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GeneralQuake-proofing your collection

25th Nov 2015 05:19 GMTJohn M Stolz Expert

So for those of you who live where earthquakes are a fact of life, what do you do? Certainly strap the display cases, but what else? Do you tack the bases to the shelves? Using what? For those specimens on a custom base, do you also secure the specimens to the bases?


John

25th Nov 2015 07:31 GMTCourtenay Smale

John


Some years ago, friends of mine living in San Francisco used a product appropriately called 'QUAKE HOLD'. The description stated 'Help Secure Your Most Valuable Treasures from Earthquakes, Kids & Other Shakers In Your Home'. They had a fine display of decorative art pottery on open shelving, each item being affixed to the shelf by Quake Hold, which resembles White Tack in appearance. It further stated that 'QUAKE HOLD is a means to secure your small treasured valuables in place during seismic activity or common household activities such as dusting'.

It was made in Malaysia and marketed by a company called TREVCO, based in Monrovia, CA.


Courtenay

25th Nov 2015 09:57 GMTLefteris Rantos Manager

During the 1999 magnitude 6.0 earthquake in Athens, Greece (which resulted in more than 100 buildings and structures to collapse within the Athens metropolitan area and many victims), my mineral collection suffered surprisingly little damage. 3 or 4 very large "museum-sized" or large cabinet specimens from Lavrion did fall off their shelves and broke (although only one broke into pieces and was completely destroyed; another one fell with its display side up and just lay there mostly undamaged!), but the vast majority of the smaller (TN/thumbnail/small cabinet) specimens remained practically intact and most of them actually didn't move an inch from their original position in the display cases! I used no special protection at all, just the usual white tack. Specimens stored in drawers and paper/plastic boxes also remained mostly intact.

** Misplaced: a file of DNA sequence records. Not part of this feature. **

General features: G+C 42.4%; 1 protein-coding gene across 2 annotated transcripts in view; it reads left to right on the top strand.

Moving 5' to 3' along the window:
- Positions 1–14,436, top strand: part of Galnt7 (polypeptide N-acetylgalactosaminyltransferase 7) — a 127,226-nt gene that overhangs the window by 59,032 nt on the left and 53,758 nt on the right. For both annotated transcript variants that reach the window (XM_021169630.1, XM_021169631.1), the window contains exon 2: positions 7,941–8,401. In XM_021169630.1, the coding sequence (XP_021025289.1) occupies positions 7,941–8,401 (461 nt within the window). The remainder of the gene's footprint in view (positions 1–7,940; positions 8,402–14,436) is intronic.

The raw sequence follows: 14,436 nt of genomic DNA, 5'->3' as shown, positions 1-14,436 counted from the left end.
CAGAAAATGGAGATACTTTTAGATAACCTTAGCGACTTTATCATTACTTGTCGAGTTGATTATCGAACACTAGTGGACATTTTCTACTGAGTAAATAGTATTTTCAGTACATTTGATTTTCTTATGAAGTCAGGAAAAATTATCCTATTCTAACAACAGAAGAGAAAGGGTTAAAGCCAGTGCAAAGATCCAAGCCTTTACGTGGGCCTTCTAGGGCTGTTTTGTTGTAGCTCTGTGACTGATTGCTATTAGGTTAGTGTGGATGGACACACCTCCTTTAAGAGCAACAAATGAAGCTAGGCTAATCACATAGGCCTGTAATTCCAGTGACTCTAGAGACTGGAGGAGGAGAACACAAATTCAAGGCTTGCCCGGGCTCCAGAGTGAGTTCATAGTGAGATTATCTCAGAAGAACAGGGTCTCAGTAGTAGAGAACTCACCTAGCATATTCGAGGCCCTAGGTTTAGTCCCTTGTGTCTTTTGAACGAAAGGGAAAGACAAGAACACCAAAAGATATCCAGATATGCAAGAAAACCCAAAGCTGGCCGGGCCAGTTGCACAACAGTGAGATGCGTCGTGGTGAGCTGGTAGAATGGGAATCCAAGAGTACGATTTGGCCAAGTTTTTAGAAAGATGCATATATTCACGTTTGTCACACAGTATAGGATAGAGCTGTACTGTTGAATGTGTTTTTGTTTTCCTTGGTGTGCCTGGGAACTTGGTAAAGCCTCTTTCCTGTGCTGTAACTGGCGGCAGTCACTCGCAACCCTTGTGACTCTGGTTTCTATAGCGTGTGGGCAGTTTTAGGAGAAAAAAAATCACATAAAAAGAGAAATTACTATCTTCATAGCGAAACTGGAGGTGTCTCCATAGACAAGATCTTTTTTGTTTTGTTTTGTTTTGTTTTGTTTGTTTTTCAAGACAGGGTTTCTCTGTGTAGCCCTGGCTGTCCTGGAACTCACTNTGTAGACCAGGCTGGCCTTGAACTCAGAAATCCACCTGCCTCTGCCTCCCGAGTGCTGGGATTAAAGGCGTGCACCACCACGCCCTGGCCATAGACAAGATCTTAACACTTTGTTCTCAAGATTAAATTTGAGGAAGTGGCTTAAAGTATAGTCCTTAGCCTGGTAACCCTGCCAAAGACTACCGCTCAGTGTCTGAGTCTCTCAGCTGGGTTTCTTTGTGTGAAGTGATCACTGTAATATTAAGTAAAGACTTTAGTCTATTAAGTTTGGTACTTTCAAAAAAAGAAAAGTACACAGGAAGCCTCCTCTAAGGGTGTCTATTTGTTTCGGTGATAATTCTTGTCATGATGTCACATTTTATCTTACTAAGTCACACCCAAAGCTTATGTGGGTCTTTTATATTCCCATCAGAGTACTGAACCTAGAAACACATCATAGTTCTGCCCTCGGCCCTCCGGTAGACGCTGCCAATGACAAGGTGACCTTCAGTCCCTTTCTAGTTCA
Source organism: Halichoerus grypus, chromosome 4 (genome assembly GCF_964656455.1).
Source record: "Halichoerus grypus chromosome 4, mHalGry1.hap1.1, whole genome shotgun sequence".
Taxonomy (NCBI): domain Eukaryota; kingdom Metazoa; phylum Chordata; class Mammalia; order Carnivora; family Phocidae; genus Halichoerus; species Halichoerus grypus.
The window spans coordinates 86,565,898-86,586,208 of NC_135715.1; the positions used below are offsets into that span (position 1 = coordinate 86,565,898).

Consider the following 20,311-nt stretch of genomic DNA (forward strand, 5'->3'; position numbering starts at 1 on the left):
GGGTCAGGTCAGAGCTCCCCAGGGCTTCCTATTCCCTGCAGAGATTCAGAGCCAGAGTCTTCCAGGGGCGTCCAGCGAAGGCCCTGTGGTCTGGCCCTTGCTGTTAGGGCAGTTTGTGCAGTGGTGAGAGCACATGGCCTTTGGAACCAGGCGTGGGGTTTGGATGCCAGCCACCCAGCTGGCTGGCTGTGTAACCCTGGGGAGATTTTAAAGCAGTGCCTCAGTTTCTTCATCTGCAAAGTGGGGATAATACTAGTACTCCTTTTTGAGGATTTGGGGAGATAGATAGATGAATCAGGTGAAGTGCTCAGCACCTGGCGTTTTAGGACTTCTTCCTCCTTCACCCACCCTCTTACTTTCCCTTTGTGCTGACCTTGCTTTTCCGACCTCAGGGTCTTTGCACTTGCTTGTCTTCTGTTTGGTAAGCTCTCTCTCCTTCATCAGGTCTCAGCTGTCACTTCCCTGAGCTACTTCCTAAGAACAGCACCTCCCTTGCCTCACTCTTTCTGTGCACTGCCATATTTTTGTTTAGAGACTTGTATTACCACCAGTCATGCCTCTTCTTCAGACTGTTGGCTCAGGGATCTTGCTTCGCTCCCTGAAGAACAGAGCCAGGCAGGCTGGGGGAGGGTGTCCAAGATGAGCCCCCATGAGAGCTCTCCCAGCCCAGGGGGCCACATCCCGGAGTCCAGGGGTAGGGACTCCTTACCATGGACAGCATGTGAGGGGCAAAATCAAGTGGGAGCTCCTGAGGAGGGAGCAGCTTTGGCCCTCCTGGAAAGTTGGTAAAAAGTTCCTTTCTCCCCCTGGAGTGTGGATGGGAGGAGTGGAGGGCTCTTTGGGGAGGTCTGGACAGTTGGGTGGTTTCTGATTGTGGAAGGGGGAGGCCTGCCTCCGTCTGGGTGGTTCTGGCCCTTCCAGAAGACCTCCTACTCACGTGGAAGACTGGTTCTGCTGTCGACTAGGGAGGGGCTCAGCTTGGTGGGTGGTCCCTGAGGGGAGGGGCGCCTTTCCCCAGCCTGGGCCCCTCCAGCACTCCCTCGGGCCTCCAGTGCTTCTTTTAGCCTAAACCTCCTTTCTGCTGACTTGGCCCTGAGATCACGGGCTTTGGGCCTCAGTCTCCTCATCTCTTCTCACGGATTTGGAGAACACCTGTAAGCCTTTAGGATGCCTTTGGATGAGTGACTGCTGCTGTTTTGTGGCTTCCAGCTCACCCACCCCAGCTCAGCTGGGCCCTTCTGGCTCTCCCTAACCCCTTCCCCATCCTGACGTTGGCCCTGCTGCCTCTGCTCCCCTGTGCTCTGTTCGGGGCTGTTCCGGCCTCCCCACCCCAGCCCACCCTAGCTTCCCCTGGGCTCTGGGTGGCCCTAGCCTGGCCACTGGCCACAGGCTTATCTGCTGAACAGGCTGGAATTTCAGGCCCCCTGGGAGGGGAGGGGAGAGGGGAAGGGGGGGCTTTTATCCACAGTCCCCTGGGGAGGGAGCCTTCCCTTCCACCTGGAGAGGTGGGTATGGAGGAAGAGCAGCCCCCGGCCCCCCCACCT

Lefteris.

25th Nov 2015 12:01 GMTReiner Mielke Expert

'QUAKE HOLD" sounds to me like just a white stick tack ot mineral tack. What might be better is a clear weather sealant that is removeable. http://www.homedepot.com/p/DAP-Seal-N-Peel-10-1-oz-Removable-Weatherstrip-Caulk-18351/100140056 You would have to test it though to see how shake resistant it is but it is likely to be more resistant than stick tack and look a lot better.

25th Nov 2015 12:48 GMTChris Stefano Expert

There is a product called Quake Wax, which is a soft wax. It is easily removable and can really secure things. We use it to stand up heavy specimens that tack won't hold, so it has uses even here in Michigan where earthquakes are exceedingly rare.

25th Nov 2015 13:41 GMTBob Harman

If you live in an area where the only significant earthquake risk is someone bumping your display case.....a very localized quake so to speak....... I would think some of the mentioned stick substances should suffice. However, if you live in an area with significant earthquake risk, not only a stick substance, but earthquake insurance (especially if the collection is substantial) seems worthwhile. CHEERS.......BOB

25th Nov 2015 14:18 GMTRob Woodside Manager